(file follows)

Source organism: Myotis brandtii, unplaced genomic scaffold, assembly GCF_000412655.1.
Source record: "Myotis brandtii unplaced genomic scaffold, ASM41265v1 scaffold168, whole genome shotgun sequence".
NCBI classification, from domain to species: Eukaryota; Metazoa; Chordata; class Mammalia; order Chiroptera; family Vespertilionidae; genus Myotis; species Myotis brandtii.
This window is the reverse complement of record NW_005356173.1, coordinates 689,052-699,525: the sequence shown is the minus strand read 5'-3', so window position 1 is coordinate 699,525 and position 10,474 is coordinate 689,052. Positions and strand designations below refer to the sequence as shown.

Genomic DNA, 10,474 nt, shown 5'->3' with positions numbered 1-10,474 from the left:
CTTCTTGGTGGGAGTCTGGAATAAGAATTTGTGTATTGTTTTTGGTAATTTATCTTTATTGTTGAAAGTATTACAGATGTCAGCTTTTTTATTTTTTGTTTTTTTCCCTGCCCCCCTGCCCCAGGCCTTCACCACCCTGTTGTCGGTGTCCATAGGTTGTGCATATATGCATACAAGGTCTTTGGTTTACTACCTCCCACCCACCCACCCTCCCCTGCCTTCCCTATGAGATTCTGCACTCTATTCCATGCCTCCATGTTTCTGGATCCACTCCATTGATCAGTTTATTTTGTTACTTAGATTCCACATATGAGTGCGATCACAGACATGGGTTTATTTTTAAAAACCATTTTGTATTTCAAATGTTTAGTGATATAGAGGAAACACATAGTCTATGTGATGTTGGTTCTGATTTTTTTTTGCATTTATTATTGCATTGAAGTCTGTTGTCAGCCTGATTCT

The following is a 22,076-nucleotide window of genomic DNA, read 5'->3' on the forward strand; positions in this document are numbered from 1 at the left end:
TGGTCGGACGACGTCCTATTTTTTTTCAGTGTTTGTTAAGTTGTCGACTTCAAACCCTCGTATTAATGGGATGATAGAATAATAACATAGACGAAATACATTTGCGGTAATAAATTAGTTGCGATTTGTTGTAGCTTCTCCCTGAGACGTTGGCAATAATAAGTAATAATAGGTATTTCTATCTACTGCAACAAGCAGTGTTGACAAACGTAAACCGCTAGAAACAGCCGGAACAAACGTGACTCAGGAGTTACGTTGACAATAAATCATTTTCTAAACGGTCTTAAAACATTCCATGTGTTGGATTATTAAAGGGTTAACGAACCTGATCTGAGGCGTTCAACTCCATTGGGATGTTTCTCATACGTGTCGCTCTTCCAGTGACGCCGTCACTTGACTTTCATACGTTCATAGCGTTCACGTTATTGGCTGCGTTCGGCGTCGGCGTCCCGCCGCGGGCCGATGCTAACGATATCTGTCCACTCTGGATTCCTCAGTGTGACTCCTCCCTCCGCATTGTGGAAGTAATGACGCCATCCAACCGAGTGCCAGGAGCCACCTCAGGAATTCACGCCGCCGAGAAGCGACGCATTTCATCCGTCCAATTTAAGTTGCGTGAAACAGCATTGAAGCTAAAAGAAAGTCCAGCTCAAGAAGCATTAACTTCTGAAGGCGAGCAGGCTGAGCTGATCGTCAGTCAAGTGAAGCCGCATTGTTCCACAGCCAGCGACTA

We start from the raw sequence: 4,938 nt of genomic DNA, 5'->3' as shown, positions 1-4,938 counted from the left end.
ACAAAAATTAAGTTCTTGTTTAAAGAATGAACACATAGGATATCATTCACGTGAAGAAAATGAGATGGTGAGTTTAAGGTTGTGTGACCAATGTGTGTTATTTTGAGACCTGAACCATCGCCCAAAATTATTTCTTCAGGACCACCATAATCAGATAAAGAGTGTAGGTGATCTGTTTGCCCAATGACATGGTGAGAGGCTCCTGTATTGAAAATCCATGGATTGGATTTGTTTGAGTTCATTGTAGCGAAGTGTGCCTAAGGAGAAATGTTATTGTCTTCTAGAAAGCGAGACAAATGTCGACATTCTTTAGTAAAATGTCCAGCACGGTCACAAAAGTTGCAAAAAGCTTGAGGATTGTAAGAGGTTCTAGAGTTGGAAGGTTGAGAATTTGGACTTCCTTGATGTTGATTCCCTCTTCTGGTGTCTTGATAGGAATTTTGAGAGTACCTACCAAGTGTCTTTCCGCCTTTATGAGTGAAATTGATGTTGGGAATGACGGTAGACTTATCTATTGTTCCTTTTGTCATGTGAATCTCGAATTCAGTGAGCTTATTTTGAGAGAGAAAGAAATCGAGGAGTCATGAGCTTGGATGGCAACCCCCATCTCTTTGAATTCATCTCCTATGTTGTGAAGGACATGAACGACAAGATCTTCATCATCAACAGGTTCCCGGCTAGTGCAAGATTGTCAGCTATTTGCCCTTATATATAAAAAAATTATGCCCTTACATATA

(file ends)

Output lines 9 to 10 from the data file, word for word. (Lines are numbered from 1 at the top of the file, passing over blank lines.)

We start from the raw sequence: 4,938 nt of genomic DNA, 5'->3' as shown, positions 1-4,938 counted from the left end.
ACAAAAATTAAGTTCTTGTTTAAAGAATGAACACATAGGATATCATTCACGTGAAGAAAATGAGATGGTGAGTTTAAGGTTGTGTGACCAATGTGTGTTATTTTGAGACCTGAACCATCGCCCAAAATTATTTCTTCAGGACCACCATAATCAGATAAAGAGTGTAGGTGATCTGTTTGCCCAATGACATGGTGAGAGGCTCCTGTATTGAAAATCCATGGATTGGATTTGTTTGAGTTCATTGTAGCGAAGTGTGCCTAAGGAGAAATGTTATTGTCTTCTAGAAAGCGAGACAAATGTCGACATTCTTTAGTAAAATGTCCAGCACGGTCACAAAAGTTGCAAAAAGCTTGAGGATTGTAAGAGGTTCTAGAGTTGGAAGGTTGAGAATTTGGACTTCCTTGATGTTGATTCCCTCTTCTGGTGTCTTGATAGGAATTTTGAGAGTACCTACCAAGTGTCTTTCCGCCTTTATGAGTGAAATTGATGTTGGGAATGACGGTAGACTTATCTATTGTTCCTTTTGTCATGTGAATCTCGAATTCAGTGAGCTTATTTTGAGAGAGAAAGAAATCGAGGAGTCATGAGCTTGGATGGCAACCCCCATCTCTTTGAATTCATCTCCTATGTTGTGAAGGACATGAACGACAAGATCTTCATCATCAACAGGTTCCCGGCTAGTGCAAGATTGTCAGCTATTTGCCCTTATATATAAAAAAATTATGCCCTTACATATA